I think what is mainly new is structuring the content into a guide like this. Key contenet areas are: - What are open educational resources? - Open educational resources – the story so far - Finding and sharing open educational resources - Open licensing - Approaches to releasing, using, reusing and repurposing open educational resources - The rationale for adopting open educational resources - Practical guidance: Manage, Find , Use and Reuse, Release, Share, License, Track, Collaborate - Benefits case studies: Teacher, Learner, Institution, Communitities
UK Culture Minister Ed Vaizey recently announced that the UK Government will consider extending the Public Lending Right (PLR) programme to include e-books. Under the PLR legislation, authors of the e-books would have the right to receive payment for the loans of their books by public libraries.
Jisc Legal has published a BYOD toolkit in response to the rise in learners and employees using their personal computing devices (typically smart phones and tablets) in the work and learning environment.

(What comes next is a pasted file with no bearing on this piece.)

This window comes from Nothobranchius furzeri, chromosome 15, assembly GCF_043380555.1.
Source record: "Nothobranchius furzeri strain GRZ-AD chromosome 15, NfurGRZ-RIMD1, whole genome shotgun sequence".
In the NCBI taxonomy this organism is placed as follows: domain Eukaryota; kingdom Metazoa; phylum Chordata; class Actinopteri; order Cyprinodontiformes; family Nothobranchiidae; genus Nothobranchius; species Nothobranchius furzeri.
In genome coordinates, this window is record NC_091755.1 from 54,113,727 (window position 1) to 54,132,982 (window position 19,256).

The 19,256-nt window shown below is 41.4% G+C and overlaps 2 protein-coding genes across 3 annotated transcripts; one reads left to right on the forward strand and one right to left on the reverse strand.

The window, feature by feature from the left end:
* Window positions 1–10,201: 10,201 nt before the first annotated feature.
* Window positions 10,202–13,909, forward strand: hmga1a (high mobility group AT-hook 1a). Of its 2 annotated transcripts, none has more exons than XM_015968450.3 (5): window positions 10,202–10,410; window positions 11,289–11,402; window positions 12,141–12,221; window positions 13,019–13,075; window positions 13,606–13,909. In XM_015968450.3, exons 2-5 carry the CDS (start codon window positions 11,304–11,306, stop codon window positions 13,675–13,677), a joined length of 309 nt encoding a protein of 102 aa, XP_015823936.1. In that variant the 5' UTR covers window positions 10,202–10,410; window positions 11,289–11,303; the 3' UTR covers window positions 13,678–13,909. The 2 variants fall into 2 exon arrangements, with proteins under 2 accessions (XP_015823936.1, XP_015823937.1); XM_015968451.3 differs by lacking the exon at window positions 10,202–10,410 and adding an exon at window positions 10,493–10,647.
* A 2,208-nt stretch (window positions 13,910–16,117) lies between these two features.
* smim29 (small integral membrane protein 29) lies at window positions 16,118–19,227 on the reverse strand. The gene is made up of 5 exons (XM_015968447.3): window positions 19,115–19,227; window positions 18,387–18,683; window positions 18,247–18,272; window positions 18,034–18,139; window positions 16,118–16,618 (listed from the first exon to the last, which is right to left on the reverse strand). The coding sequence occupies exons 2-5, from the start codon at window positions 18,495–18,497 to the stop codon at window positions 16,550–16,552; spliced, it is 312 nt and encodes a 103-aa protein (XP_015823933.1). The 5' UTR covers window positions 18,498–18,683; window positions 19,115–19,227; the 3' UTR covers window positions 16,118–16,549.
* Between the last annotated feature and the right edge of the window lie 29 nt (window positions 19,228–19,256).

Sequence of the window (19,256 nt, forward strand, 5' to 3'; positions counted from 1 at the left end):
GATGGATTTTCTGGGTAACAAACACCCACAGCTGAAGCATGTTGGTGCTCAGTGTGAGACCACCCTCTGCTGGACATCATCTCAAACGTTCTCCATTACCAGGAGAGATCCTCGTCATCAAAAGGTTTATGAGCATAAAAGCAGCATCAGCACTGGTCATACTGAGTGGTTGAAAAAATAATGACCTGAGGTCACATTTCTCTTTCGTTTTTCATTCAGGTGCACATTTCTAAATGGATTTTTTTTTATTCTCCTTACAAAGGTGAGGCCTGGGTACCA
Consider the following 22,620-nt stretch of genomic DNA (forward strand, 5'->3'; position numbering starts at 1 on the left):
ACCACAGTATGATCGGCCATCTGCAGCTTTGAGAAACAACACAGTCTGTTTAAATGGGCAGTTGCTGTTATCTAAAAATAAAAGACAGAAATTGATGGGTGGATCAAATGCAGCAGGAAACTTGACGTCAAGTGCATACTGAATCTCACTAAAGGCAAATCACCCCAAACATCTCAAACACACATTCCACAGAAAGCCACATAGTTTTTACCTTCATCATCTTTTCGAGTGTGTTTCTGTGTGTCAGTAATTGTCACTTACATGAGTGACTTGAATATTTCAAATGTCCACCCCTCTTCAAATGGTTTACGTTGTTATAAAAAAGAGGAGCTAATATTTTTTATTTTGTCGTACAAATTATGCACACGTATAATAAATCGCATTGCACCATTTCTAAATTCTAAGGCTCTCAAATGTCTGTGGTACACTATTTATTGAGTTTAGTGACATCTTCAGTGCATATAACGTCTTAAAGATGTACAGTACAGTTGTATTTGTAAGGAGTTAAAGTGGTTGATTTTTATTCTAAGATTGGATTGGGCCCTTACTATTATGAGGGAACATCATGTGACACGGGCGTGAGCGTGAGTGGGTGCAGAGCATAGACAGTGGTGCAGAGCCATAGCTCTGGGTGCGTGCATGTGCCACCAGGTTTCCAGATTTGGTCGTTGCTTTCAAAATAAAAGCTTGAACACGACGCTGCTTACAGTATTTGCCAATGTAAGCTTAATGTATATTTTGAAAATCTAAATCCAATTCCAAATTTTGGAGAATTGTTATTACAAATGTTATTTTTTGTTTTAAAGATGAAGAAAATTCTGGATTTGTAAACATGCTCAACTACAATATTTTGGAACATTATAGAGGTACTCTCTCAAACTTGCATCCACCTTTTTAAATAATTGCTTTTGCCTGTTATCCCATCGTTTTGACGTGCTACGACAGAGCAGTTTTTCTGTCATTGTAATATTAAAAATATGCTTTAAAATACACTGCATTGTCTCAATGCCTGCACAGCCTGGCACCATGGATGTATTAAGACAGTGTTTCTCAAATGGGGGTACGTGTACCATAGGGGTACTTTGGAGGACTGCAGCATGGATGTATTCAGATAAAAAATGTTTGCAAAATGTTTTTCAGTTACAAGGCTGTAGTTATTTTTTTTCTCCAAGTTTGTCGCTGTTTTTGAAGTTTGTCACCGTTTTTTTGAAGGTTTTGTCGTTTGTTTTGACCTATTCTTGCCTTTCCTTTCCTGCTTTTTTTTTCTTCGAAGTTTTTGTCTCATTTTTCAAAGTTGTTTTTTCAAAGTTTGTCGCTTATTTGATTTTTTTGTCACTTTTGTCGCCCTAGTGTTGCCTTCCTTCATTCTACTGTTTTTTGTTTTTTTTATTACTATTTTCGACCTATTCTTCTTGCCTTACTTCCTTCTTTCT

Socrative still allows you to collect responses anonymously or with the requirement that students enter their names. Students don't have to create an account to participate in any of your activities. To participate they simply need to enter your Socrative room number when they visit m.socrative.com on their laptops, iPads, Android tablets, or any other device that has a web browser.
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